Rock Against Racism Northern Carnival

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The Rock Against Racism Northern Carnival was a free music concert and march held on 15 July 1978; the concert taking place in Alexandra Park, Manchester. Jointly organised by Rock Against Racism and the Anti-Nazi League, the concert was preceded by a march through Manchester, starting at Strangeways on Bury New Road, at 12 noon. The concert featured Steel Pulse, Buzzcocks, Exodus and China Street – and was attended by around 40,000 people.

The concert was conceived by Bernie Wilcox of Rock Against Racism and Geoff Brown of the Anti-Nazi League in April 1978, as they travelled back from Carnival Against the Nazis, which was held in London’s Victoria Park on 30 April 1978. The pair, inspired by the event, wanted to create a similar concert in the northwest.

The event was organised within just ten weeks. For the stage, fencing, sound and generators Bernie and Geoff asked for expert help from Chris Hewitt who organised the Deeply Vale free festivals and who had already provided sound for various Rock Against Racism / Anti-Nazi League indoor events.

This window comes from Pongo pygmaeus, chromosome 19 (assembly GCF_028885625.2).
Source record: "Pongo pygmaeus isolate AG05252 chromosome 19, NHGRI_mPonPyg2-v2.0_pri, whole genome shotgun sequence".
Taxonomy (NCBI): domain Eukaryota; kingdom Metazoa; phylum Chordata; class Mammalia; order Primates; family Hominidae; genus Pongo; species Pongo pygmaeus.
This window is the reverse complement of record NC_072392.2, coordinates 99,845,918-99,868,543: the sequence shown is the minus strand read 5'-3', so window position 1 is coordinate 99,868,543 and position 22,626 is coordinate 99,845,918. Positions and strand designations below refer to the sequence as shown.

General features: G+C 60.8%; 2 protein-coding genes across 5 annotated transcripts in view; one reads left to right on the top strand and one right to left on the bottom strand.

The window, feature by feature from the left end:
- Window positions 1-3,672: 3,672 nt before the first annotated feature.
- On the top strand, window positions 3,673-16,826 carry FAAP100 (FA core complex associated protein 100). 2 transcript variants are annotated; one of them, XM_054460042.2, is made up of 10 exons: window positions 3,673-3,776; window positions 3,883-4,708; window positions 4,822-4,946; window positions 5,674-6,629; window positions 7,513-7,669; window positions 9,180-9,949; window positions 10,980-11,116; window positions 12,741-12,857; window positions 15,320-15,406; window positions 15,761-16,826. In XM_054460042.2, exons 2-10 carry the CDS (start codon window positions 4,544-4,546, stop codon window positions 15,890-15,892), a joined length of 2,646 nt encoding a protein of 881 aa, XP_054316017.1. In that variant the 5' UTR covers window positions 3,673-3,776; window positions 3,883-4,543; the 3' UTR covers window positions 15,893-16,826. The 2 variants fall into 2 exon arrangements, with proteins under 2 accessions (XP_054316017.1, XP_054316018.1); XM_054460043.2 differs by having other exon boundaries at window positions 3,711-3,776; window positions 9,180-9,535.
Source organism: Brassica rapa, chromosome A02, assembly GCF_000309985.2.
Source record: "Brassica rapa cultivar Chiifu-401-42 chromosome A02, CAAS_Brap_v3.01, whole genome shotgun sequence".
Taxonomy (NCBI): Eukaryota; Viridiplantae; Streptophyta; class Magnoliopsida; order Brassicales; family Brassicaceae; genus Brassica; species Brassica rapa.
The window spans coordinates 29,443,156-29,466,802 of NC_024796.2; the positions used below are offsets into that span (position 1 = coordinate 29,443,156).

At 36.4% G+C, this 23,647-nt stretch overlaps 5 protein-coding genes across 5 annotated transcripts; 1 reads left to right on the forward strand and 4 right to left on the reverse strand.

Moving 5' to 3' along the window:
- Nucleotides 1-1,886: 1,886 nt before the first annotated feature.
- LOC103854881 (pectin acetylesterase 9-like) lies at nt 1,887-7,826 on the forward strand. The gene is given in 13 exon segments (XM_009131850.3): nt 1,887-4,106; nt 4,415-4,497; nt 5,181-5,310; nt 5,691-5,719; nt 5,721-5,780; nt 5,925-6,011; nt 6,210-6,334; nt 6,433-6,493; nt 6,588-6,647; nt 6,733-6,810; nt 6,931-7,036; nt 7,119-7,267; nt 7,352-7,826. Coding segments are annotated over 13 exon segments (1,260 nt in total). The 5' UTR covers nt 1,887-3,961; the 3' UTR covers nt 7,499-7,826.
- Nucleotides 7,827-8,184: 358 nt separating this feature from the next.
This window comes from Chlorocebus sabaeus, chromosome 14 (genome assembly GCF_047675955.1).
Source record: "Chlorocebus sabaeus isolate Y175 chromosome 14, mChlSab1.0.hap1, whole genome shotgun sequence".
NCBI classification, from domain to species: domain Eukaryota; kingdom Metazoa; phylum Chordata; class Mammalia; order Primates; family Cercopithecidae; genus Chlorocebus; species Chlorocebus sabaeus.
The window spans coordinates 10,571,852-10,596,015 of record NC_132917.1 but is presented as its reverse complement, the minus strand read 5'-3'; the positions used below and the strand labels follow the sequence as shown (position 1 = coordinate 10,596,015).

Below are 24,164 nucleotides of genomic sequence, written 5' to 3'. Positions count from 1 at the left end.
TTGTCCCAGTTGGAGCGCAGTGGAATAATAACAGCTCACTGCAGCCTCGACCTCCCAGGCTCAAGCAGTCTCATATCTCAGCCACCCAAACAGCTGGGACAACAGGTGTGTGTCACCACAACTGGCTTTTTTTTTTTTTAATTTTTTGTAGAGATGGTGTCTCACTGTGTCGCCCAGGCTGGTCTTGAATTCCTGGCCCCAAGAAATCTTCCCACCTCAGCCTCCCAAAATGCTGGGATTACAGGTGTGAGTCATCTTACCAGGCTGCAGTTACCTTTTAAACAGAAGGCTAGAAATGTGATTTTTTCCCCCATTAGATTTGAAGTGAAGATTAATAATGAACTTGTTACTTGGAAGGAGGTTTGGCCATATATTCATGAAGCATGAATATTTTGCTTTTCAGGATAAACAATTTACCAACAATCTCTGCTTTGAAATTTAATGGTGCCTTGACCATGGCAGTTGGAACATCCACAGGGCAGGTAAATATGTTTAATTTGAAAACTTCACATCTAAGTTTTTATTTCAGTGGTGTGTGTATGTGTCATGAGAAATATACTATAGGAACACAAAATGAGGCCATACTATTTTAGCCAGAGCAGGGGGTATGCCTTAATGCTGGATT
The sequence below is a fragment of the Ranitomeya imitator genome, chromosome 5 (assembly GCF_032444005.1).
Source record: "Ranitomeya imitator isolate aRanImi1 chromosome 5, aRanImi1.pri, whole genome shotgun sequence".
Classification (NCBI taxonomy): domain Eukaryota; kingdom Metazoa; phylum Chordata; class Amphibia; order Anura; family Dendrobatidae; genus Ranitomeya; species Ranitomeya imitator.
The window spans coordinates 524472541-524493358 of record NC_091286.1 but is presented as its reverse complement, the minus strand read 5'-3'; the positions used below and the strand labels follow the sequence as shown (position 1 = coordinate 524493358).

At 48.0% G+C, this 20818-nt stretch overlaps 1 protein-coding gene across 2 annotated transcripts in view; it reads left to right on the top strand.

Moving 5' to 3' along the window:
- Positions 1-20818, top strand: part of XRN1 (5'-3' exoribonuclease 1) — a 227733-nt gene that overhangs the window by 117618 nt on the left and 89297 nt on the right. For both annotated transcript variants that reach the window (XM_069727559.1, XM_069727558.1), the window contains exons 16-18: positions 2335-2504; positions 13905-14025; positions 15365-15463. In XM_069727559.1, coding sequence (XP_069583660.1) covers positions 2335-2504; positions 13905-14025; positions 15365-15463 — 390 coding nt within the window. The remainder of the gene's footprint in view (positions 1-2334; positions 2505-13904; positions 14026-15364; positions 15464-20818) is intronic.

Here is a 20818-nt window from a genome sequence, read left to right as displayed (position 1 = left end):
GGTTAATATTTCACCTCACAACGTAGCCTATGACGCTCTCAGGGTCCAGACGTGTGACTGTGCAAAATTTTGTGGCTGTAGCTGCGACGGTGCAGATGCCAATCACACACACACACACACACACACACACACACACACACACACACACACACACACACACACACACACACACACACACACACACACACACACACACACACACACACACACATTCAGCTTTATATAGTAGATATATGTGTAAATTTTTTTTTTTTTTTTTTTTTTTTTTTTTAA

Using the stage, generators and PA equipment from the Deeply Vale Festival 1978 (which ran 5 days later near Bury) helped to make the carnival viable both financially and logistically. Deeply Vale also staged a Rock Against Racism day in conjunction with Bernie Wilcox as part of its July 1978 Festival.

Graham Parker and the Rumour approached Rock Against Racism, asking to play a practice set prior to supporting Bob Dylan's first UK concert since the Isle of Wight Festival in 1969 at Blackbushe Aerodrome (by coincidence, Bob Dylan and Graham Parker and the Rumour were playing on the same date as the Rock Against Racism Northern Carnival). With the permission of Manchester City Council, the practice session, which became a Rock Against Racism event, took place on the Thursday before the Rock Against Racism Northern Carnival on the Saturday.

Another Rock Against Racism concert was organised to take place on the Friday evening before the Rock Against Racism Northern Carnival, this time featuring the Rich Kids and The Fall, at UMIST Students' Union.

Rumours that the concert’s date was chosen to coincide with the Moss Side by-election of 13 July 1978 were untrue as the organisers were unaware of this when the concert’s date was set. Alexandra Park was chosen because of its location in the centre of Manchester’s black community and because of its beautiful tree-surrounded oval that was perfect for an outdoor concert.

In 2021 a set of unseen photographs of the Northern Carnival by photographer Thomas Blower were uncovered by The British Culture Archive and later published in the Manchester Evening News. [1] [2]

40th anniversary commemoration[edit]

40th Anniversary flyer (front)
(reverse side)